Lee was not always easy to be around during our time together on the Man in Motion Tour.  He was often in trouble for chasing big ideas, complicating the simplest of tasks and always defying authority. But he would never knowingly hurt anyone. Once in Japan he talked his way into the kitchen at McDonalds and started flipping burgers, convincing the staff he was somehow a legendary chef.  In Holland, he stole and cooked a goose from a Zoo for Thanksgiving dinner and on more than one occasion, he would disappear with a girl he met along the road, who he claimed, needed his help. 

Officially, Lee was the cook for our journey around the world. That part was always true. It was a responsibility he was dedicated to, until something else caught his attention.  Unofficially, Lee's humour and loyalty was often the glue that kept us pushing so hard. I worried about him sometimes...I think he worried about all of us too- but in the show that surrounded Lee, it was not easy to hear him say it. Lee loved fishing. He loved his family. He could have been one of those flamboyant chefs with with his own reality TV show but instead he went on a great adventure with us. I was once but I'm no longer confused about my feelings for Lee. I loved him like a brother. I only wish I had the chance to tell that  him before he died recently. But somehow he knew. He always knew, maybe that's just the way it is with big brothers. 

*To leave a comment please click on the orange title "We Are All Disabled" at the top of the post *

We Are All Disabled - Part 8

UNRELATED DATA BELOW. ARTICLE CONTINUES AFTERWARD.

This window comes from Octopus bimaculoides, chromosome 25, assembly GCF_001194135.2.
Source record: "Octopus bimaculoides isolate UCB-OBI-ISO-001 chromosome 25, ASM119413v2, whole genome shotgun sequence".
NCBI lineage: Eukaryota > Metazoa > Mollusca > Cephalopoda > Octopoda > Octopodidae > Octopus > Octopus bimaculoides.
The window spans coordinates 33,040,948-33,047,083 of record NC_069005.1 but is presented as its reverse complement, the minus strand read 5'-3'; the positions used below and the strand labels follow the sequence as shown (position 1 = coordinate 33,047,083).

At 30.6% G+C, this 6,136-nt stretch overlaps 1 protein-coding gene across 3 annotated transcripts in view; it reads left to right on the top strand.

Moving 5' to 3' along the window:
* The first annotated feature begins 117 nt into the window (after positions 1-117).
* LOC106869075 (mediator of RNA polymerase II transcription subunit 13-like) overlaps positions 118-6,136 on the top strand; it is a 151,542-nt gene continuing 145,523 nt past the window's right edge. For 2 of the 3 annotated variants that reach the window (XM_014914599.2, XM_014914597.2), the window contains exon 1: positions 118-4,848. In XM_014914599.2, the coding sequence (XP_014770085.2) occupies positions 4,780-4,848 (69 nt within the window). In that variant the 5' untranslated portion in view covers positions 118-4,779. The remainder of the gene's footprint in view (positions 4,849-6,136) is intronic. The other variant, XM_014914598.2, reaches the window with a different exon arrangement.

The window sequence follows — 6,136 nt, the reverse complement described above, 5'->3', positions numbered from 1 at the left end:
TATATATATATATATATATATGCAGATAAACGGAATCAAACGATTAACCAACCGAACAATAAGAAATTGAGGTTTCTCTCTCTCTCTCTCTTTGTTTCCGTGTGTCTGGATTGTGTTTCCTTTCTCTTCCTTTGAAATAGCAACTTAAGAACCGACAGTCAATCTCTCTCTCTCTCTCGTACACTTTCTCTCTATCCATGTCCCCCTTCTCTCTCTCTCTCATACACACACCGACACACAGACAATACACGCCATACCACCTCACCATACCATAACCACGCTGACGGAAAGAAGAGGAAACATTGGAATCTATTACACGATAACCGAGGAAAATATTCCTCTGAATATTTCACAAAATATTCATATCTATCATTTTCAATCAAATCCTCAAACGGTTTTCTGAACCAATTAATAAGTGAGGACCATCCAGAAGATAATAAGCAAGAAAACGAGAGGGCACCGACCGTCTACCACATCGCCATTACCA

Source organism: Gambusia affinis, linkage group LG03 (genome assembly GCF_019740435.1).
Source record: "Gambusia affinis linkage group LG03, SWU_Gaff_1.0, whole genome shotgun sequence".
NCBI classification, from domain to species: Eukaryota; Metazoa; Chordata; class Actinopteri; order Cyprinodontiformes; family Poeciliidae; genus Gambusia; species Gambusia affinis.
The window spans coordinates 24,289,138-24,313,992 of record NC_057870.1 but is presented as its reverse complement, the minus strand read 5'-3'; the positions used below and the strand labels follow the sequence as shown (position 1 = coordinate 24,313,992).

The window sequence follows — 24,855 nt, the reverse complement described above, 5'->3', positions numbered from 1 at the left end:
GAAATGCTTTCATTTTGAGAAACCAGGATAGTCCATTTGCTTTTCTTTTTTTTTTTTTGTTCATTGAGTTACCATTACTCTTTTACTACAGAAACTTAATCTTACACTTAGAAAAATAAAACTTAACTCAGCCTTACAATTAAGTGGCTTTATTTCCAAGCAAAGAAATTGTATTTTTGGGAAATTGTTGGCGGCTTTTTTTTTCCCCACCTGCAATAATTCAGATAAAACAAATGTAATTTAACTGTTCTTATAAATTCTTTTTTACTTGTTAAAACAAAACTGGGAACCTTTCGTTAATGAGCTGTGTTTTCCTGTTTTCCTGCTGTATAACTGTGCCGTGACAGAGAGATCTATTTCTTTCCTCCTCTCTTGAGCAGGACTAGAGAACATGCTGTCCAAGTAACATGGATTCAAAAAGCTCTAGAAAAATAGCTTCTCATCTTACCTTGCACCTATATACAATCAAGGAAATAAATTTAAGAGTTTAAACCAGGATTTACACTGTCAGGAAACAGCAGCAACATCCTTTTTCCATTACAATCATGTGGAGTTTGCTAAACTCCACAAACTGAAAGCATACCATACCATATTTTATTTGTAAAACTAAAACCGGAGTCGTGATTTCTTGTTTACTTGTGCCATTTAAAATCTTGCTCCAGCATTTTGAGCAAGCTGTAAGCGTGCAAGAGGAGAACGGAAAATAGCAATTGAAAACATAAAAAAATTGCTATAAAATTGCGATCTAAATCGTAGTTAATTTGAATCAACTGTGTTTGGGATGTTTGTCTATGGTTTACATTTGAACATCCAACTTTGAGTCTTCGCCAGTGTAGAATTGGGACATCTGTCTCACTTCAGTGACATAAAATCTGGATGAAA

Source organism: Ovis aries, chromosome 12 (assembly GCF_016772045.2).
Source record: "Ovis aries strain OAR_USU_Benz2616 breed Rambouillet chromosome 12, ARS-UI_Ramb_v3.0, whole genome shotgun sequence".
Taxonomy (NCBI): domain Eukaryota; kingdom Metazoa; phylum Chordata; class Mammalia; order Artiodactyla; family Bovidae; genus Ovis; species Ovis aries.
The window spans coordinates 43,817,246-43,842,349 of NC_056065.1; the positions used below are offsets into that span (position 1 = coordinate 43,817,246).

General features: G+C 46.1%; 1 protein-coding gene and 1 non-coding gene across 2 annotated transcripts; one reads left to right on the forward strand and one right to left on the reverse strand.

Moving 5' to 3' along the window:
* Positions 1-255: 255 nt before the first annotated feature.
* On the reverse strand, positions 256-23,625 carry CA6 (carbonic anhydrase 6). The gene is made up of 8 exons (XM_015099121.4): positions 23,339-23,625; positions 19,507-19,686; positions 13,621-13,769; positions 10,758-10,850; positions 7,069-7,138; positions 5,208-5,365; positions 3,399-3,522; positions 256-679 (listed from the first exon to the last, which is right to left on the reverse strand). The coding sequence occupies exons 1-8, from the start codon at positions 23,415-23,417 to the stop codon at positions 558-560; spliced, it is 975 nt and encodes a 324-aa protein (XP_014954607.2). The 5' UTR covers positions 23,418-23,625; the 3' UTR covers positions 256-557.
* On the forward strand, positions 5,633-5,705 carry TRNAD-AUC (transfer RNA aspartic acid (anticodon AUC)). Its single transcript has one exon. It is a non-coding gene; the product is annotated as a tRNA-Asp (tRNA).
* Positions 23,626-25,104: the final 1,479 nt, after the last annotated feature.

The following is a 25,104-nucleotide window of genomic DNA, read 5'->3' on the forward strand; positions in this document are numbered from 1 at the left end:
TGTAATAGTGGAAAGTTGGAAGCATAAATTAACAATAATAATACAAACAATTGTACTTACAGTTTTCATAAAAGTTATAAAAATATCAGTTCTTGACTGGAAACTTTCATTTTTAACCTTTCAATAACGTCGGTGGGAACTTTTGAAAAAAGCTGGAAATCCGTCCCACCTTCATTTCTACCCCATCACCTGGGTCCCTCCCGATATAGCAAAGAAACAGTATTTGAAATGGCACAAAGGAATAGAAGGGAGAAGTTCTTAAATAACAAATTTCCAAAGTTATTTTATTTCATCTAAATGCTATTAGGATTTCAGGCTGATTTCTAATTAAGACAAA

Ice Cream Is A Vegetable

My Grandmother is 98 and loves her life in Williams Lake.  I lived with her for a time. We became the best of friends and still are. These days, I call Granny just to hear the sound of her voice. Its the most reassuring sound I have ever known. After those calls, I smile and slip back to the best parts of being a kid that always involved Granny.

Granny and I 
She bought my first bike and chocolate ice cream cones whenever I needed them. We watched Gilligan's Island and the Flintstones together.  She was always there, loving me without any conditions because that's what Granny's do.

Staring out into the morning rain and grey skies, thinking about filing my taxes and what's next in a fledging musical career, it's easy to find peace when I remember there are women like Granny in my life who have seen the best in me, even when I couldn't. Linda Fricke is one of those people whose compassion and encouragement was just the right medicine when I returned to earth after going around the world with Rick Hansen.

I met Linda at an event celebrating the Man in Motion Tour. Linda introduced herself to me. When she asked what I was doing, shame rolled over me. I couldn't talk about my music because wheeling around the world for two years had put my guitar on ice. And I couldn't talk about what Rick and I might do together because his new life as a hero didn't require a wheelchair mechanic. 

Paralympics in Atlanta
I didn't know what to say but Linda did. She told me about a wheelchair sports program I should be a part of. She challenged me to take the skills I developed keeping Rick and his chair on the road and invest them in young athletes.

Linda is one of my heroes. She invested so much of herself in wheelchair sports and she brought me along for the ride that led me to become the wheelchair tech for the Paralympics Team for the Olympics in Atlanta and Sydney.